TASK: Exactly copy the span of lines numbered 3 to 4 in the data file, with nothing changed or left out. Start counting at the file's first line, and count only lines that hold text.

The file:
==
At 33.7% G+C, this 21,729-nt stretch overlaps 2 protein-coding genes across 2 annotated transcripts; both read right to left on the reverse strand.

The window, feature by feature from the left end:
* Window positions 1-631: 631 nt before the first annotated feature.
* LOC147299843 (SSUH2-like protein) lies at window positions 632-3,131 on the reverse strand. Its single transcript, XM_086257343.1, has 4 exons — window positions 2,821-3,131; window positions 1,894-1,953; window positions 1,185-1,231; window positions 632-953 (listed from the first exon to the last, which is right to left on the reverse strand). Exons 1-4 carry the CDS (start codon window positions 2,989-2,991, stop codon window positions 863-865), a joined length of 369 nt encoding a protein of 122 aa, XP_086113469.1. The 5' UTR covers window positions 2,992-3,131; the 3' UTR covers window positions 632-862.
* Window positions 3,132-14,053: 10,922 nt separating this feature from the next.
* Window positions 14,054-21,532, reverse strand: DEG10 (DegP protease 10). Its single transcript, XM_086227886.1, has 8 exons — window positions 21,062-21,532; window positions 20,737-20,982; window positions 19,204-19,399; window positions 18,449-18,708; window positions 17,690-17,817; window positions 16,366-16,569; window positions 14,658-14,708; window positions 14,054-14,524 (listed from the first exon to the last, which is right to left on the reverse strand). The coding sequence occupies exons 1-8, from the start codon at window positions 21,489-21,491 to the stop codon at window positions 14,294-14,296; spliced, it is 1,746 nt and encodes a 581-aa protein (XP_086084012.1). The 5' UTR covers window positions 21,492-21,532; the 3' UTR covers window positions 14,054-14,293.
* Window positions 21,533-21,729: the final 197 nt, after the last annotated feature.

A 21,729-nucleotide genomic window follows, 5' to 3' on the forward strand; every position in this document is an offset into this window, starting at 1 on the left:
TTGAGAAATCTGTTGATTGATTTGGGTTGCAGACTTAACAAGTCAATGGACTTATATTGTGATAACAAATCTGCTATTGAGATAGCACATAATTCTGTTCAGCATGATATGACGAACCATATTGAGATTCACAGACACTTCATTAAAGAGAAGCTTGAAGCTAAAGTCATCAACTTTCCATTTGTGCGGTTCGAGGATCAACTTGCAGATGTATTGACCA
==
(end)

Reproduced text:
* Window positions 1-631: 631 nt before the first annotated feature.
* LOC147299843 (SSUH2-like protein) lies at window positions 632-3,131 on the reverse strand. Its single transcript, XM_086257343.1, has 4 exons — window positions 2,821-3,131; window positions 1,894-1,953; window positions 1,185-1,231; window positions 632-953 (listed from the first exon to the last, which is right to left on the reverse strand). Exons 1-4 carry the CDS (start codon window positions 2,989-2,991, stop codon window positions 863-865), a joined length of 369 nt encoding a protein of 122 aa, XP_086113469.1. The 5' UTR covers window positions 2,992-3,131; the 3' UTR covers window positions 632-862.